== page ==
Matt 2:1–12

Historical Record

I suppose most of us have watched three little kids walk down the aisles in their bathrobes and paper crowns often enough that we don’t even wonder at this story of eastern sages visiting the Christ child after following a star. But the whole story ought to give us a bit of a pause. These guys weren’t prophets following the voice of God, they were eastern court advisers following a star.

That had sent the eastern magi on the prowl Seneca noted that magi had journeyed as far as Athens to sacrifice to the memory of the philosopher Plato (Seneca, Epistles, 58.31). Tiridates, King of Armenia, visited Nero in Rome and brought his magi along (Suetonius, Life of Nero, 13.1). So it should have been no real surprise that eastern astrologers might have their ears to the ground on this—or their eyes to the skies. They were expecting to hear of the birth of the world’s king.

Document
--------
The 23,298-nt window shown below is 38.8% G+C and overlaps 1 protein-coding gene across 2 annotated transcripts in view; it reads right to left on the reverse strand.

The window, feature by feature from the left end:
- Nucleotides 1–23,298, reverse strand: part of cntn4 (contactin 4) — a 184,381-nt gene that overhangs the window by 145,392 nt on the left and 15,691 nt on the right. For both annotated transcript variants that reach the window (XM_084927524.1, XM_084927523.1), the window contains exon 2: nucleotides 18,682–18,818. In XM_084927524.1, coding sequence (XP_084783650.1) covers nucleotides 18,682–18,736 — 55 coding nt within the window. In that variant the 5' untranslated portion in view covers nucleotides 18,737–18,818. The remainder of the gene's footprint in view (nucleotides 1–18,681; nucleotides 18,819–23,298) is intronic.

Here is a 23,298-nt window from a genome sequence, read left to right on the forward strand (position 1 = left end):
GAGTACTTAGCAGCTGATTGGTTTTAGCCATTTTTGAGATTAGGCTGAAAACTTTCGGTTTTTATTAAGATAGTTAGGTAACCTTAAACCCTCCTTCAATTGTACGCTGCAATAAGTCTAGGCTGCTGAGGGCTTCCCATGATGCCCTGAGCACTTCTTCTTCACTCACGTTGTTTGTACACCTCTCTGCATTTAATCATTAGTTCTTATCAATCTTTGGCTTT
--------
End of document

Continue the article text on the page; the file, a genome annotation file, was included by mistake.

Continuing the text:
But it is surprising to read in the New Testament that God helped them along. These magi were probably astrologers, which would normally lead us to identify them as charlatans at the least, and as occult agents at the worst. As court envoys from the east they would certainly have been trained not only in diplomatic protocol, but also in the occult studies that were in vogue in courts from Persia to Parthia. Extrabiblical tradition says they were from Persia, and Marco Polo named them as Baldassar, Gaspar, and Melchior and claimed to have seen the place where they were buried, “all three entire with their beards and hair.” So much for the historical record outside the Bible.

The Magi’s Worship